Seated massage is effective in addressing anxiety in patients withdrawing from psychoactive drugs, according to new research.

The research design was a randomized, controlled clinical trial conducted from June 2008 to January 2009, according to a report published on Participants were 82 adult patients in Withdrawal Management Services at the Capital District Health Authority, in Halifax, Nova Scotia, Canada, who were receiving inpatient treatment for withdrawal from psychoactive drugs including alcohol, cocaine and opiates.

Subjects were randomly assigned to receive chair massage or a relaxation control condition. “Treatments were offered for three consecutive days,” the Pub Med report noted. “Standard counseling and pharmacologic management were also offered concurrently to patients in all conditions.”

Researchers measured anxiety using the Spielberger State-Trait Anxiety Inventory (STAI). State and trait anxiety scores were determined immediately prior to and following each treatment intervention.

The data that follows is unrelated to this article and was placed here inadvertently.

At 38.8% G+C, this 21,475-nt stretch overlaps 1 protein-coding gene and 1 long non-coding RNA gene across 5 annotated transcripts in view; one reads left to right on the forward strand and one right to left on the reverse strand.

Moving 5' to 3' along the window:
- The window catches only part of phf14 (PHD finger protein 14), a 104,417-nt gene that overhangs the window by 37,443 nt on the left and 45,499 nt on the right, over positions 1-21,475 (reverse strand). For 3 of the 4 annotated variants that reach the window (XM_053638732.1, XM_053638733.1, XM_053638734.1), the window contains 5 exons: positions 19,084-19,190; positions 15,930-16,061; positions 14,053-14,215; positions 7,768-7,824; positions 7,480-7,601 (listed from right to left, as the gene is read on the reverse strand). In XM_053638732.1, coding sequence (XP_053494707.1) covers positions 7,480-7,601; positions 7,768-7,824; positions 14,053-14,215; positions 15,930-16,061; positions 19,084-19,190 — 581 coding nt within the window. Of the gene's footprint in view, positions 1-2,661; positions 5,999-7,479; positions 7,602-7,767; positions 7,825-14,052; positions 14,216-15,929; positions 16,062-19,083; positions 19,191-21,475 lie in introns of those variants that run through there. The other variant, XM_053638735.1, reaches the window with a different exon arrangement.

“Analysis of STAI scores showed a significant reduction in state and trait anxiety for both interventions,” the Pub Med report noted. “The magnitude in the reduction in state and trait anxiety was significantly greater in the chair massage group where the effect on state anxiety was sustained, at least in part, for 24 hours.”

The researchers concluded that, “Within the clinical context of this study, chair massage was more effective that relaxation control in reducing anxiety … Further investigation of chair massage as a potential nonpharmacologic adjunct in the management of withdrawal related anxiety is warranted.”

The research is running in the Journal of Alternative and Complementary Medicine. (J Altern Complement Med. 2010 Sep;16(9):979-87.)

Editor’s note: See MASSAGE Magazine‘s upcoming November 2010 issue for a special article package on launching and marketing seated massage: “Take a Seat: Use On-site Massage to Promote Your Practice” and “Seated-Massage Therapists Share Stories of Success and Inspiration.”

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